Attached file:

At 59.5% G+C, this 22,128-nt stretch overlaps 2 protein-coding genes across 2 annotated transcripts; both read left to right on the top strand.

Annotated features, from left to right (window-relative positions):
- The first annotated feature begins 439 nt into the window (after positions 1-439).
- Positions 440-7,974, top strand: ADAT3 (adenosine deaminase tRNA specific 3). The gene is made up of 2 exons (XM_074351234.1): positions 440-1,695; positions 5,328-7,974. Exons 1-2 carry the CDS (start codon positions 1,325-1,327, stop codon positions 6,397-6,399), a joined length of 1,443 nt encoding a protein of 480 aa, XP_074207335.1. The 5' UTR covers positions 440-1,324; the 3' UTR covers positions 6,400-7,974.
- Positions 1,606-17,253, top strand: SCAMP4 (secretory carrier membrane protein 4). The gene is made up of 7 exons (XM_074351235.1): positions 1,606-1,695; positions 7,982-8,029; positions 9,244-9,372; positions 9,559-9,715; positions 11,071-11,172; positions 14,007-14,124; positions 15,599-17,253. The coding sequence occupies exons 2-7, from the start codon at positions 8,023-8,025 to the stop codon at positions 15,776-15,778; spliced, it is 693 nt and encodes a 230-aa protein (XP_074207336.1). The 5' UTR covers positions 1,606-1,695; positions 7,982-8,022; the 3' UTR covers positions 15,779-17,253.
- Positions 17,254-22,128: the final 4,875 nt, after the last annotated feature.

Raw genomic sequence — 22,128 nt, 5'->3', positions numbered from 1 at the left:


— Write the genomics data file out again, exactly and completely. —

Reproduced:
At 59.5% G+C, this 22,128-nt stretch overlaps 2 protein-coding genes across 2 annotated transcripts; both read left to right on the top strand.

Annotated features, from left to right (window-relative positions):
- The first annotated feature begins 439 nt into the window (after positions 1-439).
- Positions 440-7,974, top strand: ADAT3 (adenosine deaminase tRNA specific 3). The gene is made up of 2 exons (XM_074351234.1): positions 440-1,695; positions 5,328-7,974. Exons 1-2 carry the CDS (start codon positions 1,325-1,327, stop codon positions 6,397-6,399), a joined length of 1,443 nt encoding a protein of 480 aa, XP_074207335.1. The 5' UTR covers positions 440-1,324; the 3' UTR covers positions 6,400-7,974.
- Positions 1,606-17,253, top strand: SCAMP4 (secretory carrier membrane protein 4). The gene is made up of 7 exons (XM_074351235.1): positions 1,606-1,695; positions 7,982-8,029; positions 9,244-9,372; positions 9,559-9,715; positions 11,071-11,172; positions 14,007-14,124; positions 15,599-17,253. The coding sequence occupies exons 2-7, from the start codon at positions 8,023-8,025 to the stop codon at positions 15,776-15,778; spliced, it is 693 nt and encodes a 230-aa protein (XP_074207336.1). The 5' UTR covers positions 1,606-1,695; positions 7,982-8,022; the 3' UTR covers positions 15,779-17,253.
- Positions 17,254-22,128: the final 4,875 nt, after the last annotated feature.

Raw genomic sequence — 22,128 nt, 5'->3', positions numbered from 1 at the left: